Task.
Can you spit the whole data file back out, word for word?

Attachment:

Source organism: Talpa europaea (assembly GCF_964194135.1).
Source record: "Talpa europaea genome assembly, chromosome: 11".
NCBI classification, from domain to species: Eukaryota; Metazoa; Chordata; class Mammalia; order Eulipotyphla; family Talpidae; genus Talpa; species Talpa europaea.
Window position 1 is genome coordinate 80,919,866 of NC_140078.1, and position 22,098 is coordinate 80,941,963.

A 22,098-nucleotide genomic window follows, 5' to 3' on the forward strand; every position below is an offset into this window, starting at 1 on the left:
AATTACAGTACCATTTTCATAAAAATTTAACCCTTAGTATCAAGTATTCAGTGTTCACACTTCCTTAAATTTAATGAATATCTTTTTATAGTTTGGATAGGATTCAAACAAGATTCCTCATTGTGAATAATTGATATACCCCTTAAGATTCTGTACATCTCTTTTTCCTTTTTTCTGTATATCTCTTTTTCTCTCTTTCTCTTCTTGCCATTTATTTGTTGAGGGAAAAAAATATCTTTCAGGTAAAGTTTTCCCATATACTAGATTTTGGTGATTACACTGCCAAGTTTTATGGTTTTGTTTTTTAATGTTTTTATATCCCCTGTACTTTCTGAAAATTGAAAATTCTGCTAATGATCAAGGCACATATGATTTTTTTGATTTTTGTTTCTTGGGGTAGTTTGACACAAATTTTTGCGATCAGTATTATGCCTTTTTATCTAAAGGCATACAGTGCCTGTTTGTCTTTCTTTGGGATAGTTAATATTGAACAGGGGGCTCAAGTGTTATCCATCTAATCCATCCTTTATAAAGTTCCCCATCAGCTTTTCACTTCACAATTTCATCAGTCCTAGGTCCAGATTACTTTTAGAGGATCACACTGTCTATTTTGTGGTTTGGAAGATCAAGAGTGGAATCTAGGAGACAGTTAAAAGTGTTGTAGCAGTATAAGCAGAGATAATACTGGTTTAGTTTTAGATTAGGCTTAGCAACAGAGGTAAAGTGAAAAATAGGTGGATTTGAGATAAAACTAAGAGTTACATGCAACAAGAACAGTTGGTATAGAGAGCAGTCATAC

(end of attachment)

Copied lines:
Source organism: Talpa europaea (assembly GCF_964194135.1).
Source record: "Talpa europaea genome assembly, chromosome: 11".
NCBI classification, from domain to species: Eukaryota; Metazoa; Chordata; class Mammalia; order Eulipotyphla; family Talpidae; genus Talpa; species Talpa europaea.
Window position 1 is genome coordinate 80,919,866 of NC_140078.1, and position 22,098 is coordinate 80,941,963.

A 22,098-nucleotide genomic window follows, 5' to 3' on the forward strand; every position below is an offset into this window, starting at 1 on the left:
AATTACAGTACCATTTTCATAAAAATTTAACCCTTAGTATCAAGTATTCAGTGTTCACACTTCCTTAAATTTAATGAATATCTTTTTATAGTTTGGATAGGATTCAAACAAGATTCCTCATTGTGAATAATTGATATACCCCTTAAGATTCTGTACATCTCTTTTTCCTTTTTTCTGTATATCTCTTTTTCTCTCTTTCTCTTCTTGCCATTTATTTGTTGAGGGAAAAAAATATCTTTCAGGTAAAGTTTTCCCATATACTAGATTTTGGTGATTACACTGCCAAGTTTTATGGTTTTGTTTTTTAATGTTTTTATATCCCCTGTACTTTCTGAAAATTGAAAATTCTGCTAATGATCAAGGCACATATGATTTTTTTGATTTTTGTTTCTTGGGGTAGTTTGACACAAATTTTTGCGATCAGTATTATGCCTTTTTATCTAAAGGCATACAGTGCCTGTTTGTCTTTCTTTGGGATAGTTAATATTGAACAGGGGGCTCAAGTGTTATCCATCTAATCCATCCTTTATAAAGTTCCCCATCAGCTTTTCACTTCACAATTTCATCAGTCCTAGGTCCAGATTACTTTTAGAGGATCACACTGTCTATTTTGTGGTTTGGAAGATCAAGAGTGGAATCTAGGAGACAGTTAAAAGTGTTGTAGCAGTATAAGCAGAGATAATACTGGTTTAGTTTTAGATTAGGCTTAGCAACAGAGGTAAAGTGAAAAATAGGTGGATTTGAGATAAAACTAAGAGTTACATGCAACAAGAACAGTTGGTATAGAGAGCAGTCATAC